Be mindful of how you talk around your kid, too. Talking to (or in front of) your daughter about growing up and having boyfriends or marrying a man (and vice versa) sends the message that girls are supposed to like boys, and boys are supposed to like girls, and that anything else is wrong or not normal. While kids this young don’t know their sexual orientation yet, assuming they’re straight could make them scared to come to you or feel bad about themselves later. This can lead to mental health issues, unhealthy relationships, and taking more health risks when they reach their teenage years.

If you catch your kid talking about gender, engage them in conversation. You may hear them making observations, like, “Only girls wear pink,” or telling you a preference like, “I don’t like playing with boys.” Ask them questions about why they think that. If what they’re saying is rooted in stereotypes, give them the right information.

If you’re trying hard to fight gender stereotypes in your home, but your kid really just likes the typical stuff, don’t worry. At this age, lots of little girls love princess stuff and lots of little boys like action superheroes and sports. It’s part of them forming their gender identity, and it’s OK. As your kid gets older, their tastes and interests may change, and they may be more ready for new stories, toys, and activities.

How do I know if my child is transgender or gender nonconforming?

Transgender means you identify with a different gender from the one you were assigned at birth. Gender nonconforming means your gender identity or expression doesn’t go along with traditional ideas of just male or female — it could mean you identify with words like non-binary, genderqueer, or something else. Some adults use words like “gender expansive” or “gender creative” to describe children with non-binary gender expressions. While we don’t know for sure how many people are transgender, recent research shows that about 1% of people in the U.S. identify as transgender, more than 1.5 million people. Read more about gender identity.

So how do you know if your kid is trying to tell you that they’re transgender or gender nonconforming, rather than just playing around?

Experts say that transgender kids tell you what their gender identity is in a way that’s very definitive. Trans and gender nonconforming kids are:

  • Consistent: They don’t go back and forth about their gender — they clearly identify with one particular gender identity.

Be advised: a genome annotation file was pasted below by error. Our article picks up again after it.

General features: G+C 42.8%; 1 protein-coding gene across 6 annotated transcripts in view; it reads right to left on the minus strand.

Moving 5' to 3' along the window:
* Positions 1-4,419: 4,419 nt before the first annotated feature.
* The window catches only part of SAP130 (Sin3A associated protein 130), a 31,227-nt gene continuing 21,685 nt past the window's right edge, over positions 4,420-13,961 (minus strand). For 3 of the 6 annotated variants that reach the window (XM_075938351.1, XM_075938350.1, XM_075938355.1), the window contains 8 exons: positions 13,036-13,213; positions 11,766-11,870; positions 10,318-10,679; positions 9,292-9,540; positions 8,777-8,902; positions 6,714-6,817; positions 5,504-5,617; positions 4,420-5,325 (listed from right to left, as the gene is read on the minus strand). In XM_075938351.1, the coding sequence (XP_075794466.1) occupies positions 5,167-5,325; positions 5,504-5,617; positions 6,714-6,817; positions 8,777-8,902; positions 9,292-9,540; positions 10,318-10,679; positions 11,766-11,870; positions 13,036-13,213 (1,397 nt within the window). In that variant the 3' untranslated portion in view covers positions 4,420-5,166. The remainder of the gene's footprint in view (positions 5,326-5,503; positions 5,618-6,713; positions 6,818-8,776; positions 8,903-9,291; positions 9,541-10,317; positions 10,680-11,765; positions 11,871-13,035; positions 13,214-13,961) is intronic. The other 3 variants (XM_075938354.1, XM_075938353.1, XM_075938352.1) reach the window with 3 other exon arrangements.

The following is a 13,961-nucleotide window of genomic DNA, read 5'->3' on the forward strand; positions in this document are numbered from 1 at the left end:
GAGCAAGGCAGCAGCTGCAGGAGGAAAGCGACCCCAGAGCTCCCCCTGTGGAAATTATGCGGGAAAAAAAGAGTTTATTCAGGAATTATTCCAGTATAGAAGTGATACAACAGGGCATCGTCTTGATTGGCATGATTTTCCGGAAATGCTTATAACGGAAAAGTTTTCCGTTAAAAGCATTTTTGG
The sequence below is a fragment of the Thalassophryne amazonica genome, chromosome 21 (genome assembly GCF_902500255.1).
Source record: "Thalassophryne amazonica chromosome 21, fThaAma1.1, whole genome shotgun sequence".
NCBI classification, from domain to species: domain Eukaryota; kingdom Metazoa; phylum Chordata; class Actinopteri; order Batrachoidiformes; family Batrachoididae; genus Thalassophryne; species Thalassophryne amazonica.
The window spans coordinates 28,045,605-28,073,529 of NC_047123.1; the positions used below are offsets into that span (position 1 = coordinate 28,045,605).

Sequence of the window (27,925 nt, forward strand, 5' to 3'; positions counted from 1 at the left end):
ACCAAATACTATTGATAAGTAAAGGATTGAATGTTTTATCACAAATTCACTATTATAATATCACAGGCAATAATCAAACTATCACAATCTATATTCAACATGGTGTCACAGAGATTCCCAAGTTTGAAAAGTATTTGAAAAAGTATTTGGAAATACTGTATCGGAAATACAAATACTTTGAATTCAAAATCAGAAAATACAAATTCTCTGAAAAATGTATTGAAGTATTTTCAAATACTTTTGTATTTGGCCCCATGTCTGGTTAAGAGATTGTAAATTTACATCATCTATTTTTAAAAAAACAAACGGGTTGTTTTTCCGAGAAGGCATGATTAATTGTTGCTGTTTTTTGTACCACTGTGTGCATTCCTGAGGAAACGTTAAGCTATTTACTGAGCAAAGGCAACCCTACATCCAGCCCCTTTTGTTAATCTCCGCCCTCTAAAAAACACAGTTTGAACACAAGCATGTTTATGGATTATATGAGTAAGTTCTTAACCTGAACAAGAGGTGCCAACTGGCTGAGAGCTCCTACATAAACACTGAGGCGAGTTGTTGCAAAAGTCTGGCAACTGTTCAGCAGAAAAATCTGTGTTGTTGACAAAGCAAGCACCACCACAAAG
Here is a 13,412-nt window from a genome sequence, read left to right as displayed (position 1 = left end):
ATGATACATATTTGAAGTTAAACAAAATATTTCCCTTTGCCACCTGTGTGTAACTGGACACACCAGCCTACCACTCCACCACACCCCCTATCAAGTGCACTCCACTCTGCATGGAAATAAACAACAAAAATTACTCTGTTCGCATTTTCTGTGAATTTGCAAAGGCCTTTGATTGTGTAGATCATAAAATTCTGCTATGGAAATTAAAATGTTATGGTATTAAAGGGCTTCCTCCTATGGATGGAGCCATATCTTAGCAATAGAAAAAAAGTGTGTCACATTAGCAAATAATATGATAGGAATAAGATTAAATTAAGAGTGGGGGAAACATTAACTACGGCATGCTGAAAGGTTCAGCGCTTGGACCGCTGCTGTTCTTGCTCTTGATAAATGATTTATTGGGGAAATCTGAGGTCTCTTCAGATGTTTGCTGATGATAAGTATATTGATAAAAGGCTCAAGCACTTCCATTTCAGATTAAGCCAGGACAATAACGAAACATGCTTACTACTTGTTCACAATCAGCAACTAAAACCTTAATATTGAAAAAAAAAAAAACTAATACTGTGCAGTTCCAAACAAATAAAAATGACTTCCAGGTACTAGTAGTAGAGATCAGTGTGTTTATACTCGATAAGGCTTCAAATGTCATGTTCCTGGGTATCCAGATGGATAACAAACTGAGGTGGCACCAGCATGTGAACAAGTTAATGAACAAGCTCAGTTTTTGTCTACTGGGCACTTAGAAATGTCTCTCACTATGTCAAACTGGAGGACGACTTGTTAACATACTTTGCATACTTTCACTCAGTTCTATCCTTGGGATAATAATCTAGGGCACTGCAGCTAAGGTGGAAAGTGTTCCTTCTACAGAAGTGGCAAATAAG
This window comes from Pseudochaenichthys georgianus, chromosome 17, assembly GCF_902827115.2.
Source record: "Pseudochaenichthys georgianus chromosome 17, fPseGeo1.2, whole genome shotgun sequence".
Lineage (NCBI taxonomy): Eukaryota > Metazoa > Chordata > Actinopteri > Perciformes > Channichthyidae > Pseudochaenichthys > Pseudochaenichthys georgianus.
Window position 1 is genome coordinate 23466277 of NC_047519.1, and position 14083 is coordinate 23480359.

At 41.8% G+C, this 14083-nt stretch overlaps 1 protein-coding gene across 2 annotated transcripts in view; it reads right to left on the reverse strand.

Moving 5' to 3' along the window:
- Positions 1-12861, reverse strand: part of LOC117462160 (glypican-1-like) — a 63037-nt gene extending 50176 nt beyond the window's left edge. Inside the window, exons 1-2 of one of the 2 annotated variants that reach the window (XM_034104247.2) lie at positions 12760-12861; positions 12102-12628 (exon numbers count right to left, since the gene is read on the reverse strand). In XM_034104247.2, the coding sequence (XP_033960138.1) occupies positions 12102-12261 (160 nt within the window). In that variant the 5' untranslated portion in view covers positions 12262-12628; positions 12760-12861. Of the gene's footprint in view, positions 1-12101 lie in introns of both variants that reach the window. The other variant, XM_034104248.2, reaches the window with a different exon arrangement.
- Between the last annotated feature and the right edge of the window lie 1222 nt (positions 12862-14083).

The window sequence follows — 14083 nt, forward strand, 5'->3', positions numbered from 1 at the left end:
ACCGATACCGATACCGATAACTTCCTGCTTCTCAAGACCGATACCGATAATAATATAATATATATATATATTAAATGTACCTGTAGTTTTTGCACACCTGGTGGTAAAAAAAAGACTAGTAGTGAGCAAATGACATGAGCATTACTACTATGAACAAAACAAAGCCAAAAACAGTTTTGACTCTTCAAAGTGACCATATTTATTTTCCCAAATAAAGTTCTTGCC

• Insistent: They feel very strongly about their identity, and get upset when they’re told that they’re not the gender they say they are.

  • Persistent: How they identity themselves stays over time.

So just because your little girl likes Bob the Builder better than Elsa from Frozen, or your little boy wants to wear a pink Dora the Explorer backpack, that doesn’t necessarily mean they’re transgender (and it doesn’t mean they’re gay, either). No matter what, the best thing you can do is support your little one in the way they want to express themselves and help them feel safe no matter what.

If you think your child might be transgender but don’t know what to do, talking with a counselor or therapist who’s familiar and supportive of LGBTQ identities is a good idea. Talking with other families with trans or gender nonconforming kids can be helpful, too — for both you and your child. There are community groups like PFLAG which may be in your area, and there are also lots of parenting groups online.

It’s also a good idea to talk to your child directly about their gender if you think they might be transgender or gender expansive. Ask them if they’re a boy or a girl, and how they know that to be true. If they are transgender, giving them the power to wear what they want, have the haircut they want, and even use a name that reflects their gender are all going to be really important for them to feel safe, especially once they start going to school. For help talking to your child about this stuff, Gender Spectrum is a good place to start.

Trying to steer your kid toward a more typical gender expression if that’s not their instinct does more harm than good. Being told that it’s bad for boys to play with dolls or do ballet, for example, can make your kid feel ashamed and rejected. Over time, LGBTQ children who aren’t supported by their parents tend to take greater risks with their health and suffer from mental health conditions at higher rates than children of supportive parents — so your love and understanding on these issues will be extremely important as your child grows up.